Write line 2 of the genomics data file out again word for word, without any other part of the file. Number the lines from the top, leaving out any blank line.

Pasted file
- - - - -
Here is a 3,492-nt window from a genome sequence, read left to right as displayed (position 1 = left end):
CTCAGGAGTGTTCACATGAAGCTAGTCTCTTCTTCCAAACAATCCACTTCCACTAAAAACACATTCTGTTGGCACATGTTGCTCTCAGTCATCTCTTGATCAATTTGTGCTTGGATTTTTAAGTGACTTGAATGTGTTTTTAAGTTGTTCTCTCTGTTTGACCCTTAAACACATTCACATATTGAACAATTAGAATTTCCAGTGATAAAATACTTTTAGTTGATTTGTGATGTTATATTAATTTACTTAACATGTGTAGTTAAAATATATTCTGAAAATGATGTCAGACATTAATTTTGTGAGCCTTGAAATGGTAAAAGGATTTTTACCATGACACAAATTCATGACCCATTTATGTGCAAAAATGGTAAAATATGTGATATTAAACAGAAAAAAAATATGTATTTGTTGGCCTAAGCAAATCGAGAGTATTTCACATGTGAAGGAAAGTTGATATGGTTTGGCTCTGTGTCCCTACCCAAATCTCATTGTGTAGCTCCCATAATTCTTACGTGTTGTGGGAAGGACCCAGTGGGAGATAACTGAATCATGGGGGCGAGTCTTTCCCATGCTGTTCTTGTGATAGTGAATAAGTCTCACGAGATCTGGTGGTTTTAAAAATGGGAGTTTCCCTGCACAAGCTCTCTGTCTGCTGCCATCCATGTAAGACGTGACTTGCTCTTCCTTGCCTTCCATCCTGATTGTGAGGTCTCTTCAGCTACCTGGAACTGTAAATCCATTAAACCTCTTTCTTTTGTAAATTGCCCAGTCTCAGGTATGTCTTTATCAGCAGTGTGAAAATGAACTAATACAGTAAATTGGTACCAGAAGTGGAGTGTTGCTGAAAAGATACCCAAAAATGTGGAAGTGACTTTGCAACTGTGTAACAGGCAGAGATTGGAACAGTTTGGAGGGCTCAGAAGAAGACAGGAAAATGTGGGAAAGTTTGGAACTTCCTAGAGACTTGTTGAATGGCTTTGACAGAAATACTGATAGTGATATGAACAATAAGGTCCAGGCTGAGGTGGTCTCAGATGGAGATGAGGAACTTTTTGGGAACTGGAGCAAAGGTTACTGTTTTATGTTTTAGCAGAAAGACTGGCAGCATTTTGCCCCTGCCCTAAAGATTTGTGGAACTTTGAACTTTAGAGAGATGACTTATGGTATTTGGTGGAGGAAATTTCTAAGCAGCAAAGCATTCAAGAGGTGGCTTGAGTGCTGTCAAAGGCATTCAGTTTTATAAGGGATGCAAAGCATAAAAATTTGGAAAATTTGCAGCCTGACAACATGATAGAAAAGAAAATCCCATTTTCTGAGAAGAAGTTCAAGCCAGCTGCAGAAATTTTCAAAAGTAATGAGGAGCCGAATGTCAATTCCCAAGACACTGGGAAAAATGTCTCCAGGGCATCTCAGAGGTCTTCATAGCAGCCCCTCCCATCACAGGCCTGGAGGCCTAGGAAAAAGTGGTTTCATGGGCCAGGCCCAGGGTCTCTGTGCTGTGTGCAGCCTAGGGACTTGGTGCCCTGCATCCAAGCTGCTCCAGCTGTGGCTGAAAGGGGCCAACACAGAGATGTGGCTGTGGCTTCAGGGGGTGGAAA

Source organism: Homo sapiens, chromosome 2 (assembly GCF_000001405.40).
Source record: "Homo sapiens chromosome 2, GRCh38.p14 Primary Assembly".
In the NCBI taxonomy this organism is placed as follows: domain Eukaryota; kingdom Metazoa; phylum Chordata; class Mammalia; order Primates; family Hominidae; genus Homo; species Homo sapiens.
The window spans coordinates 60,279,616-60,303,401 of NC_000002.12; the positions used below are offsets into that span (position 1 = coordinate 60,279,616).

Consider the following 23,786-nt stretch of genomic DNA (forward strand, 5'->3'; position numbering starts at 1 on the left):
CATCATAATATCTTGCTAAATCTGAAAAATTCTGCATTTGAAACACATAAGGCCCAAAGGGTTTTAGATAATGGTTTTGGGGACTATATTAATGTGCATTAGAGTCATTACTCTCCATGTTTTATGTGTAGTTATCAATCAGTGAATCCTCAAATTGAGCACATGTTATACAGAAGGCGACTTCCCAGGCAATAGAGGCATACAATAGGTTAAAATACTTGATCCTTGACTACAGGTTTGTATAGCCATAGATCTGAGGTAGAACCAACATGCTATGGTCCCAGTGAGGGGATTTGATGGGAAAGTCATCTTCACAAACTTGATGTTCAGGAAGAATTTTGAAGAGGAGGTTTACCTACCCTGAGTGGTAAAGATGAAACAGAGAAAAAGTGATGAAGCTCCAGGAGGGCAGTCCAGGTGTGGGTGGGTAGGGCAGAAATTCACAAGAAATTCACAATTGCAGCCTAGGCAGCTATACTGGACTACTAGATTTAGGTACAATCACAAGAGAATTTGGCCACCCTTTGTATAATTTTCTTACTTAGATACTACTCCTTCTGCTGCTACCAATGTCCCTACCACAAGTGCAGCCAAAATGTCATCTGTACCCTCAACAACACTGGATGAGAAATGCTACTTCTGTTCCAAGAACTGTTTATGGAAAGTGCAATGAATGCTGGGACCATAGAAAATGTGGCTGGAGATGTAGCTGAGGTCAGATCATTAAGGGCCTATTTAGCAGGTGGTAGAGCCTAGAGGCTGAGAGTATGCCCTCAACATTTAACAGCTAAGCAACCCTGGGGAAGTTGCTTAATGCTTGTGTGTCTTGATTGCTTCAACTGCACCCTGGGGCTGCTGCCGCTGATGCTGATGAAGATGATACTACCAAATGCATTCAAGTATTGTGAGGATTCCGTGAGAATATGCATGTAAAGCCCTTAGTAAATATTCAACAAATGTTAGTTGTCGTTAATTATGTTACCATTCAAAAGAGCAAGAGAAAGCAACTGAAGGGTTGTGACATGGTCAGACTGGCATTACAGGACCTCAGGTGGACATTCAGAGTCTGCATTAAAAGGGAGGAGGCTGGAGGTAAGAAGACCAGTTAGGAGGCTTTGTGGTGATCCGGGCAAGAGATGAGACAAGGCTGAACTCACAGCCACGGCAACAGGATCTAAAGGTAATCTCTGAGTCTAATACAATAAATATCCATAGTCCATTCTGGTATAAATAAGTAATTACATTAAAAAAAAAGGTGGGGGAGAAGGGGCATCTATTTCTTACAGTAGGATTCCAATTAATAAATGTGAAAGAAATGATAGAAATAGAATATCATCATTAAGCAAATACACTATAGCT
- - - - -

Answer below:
CTCAGGAGTGTTCACATGAAGCTAGTCTCTTCTTCCAAACAATCCACTTCCACTAAAAACACATTCTGTTGGCACATGTTGCTCTCAGTCATCTCTTGATCAATTTGTGCTTGGATTTTTAAGTGACTTGAATGTGTTTTTAAGTTGTTCTCTCTGTTTGACCCTTAAACACATTCACATATTGAACAATTAGAATTTCCAGTGATAAAATACTTTTAGTTGATTTGTGATGTTATATTAATTTACTTAACATGTGTAGTTAAAATATATTCTGAAAATGATGTCAGACATTAATTTTGTGAGCCTTGAAATGGTAAAAGGATTTTTACCATGACACAAATTCATGACCCATTTATGTGCAAAAATGGTAAAATATGTGATATTAAACAGAAAAAAAATATGTATTTGTTGGCCTAAGCAAATCGAGAGTATTTCACATGTGAAGGAAAGTTGATATGGTTTGGCTCTGTGTCCCTACCCAAATCTCATTGTGTAGCTCCCATAATTCTTACGTGTTGTGGGAAGGACCCAGTGGGAGATAACTGAATCATGGGGGCGAGTCTTTCCCATGCTGTTCTTGTGATAGTGAATAAGTCTCACGAGATCTGGTGGTTTTAAAAATGGGAGTTTCCCTGCACAAGCTCTCTGTCTGCTGCCATCCATGTAAGACGTGACTTGCTCTTCCTTGCCTTCCATCCTGATTGTGAGGTCTCTTCAGCTACCTGGAACTGTAAATCCATTAAACCTCTTTCTTTTGTAAATTGCCCAGTCTCAGGTATGTCTTTATCAGCAGTGTGAAAATGAACTAATACAGTAAATTGGTACCAGAAGTGGAGTGTTGCTGAAAAGATACCCAAAAATGTGGAAGTGACTTTGCAACTGTGTAACAGGCAGAGATTGGAACAGTTTGGAGGGCTCAGAAGAAGACAGGAAAATGTGGGAAAGTTTGGAACTTCCTAGAGACTTGTTGAATGGCTTTGACAGAAATACTGATAGTGATATGAACAATAAGGTCCAGGCTGAGGTGGTCTCAGATGGAGATGAGGAACTTTTTGGGAACTGGAGCAAAGGTTACTGTTTTATGTTTTAGCAGAAAGACTGGCAGCATTTTGCCCCTGCCCTAAAGATTTGTGGAACTTTGAACTTTAGAGAGATGACTTATGGTATTTGGTGGAGGAAATTTCTAAGCAGCAAAGCATTCAAGAGGTGGCTTGAGTGCTGTCAAAGGCATTCAGTTTTATAAGGGATGCAAAGCATAAAAATTTGGAAAATTTGCAGCCTGACAACATGATAGAAAAGAAAATCCCATTTTCTGAGAAGAAGTTCAAGCCAGCTGCAGAAATTTTCAAAAGTAATGAGGAGCCGAATGTCAATTCCCAAGACACTGGGAAAAATGTCTCCAGGGCATCTCAGAGGTCTTCATAGCAGCCCCTCCCATCACAGGCCTGGAGGCCTAGGAAAAAGTGGTTTCATGGGCCAGGCCCAGGGTCTCTGTGCTGTGTGCAGCCTAGGGACTTGGTGCCCTGCATCCAAGCTGCTCCAGCTGTGGCTGAAAGGGGCCAACACAGAGATGTGGCTGTGGCTTCAGGGGGTGGAAA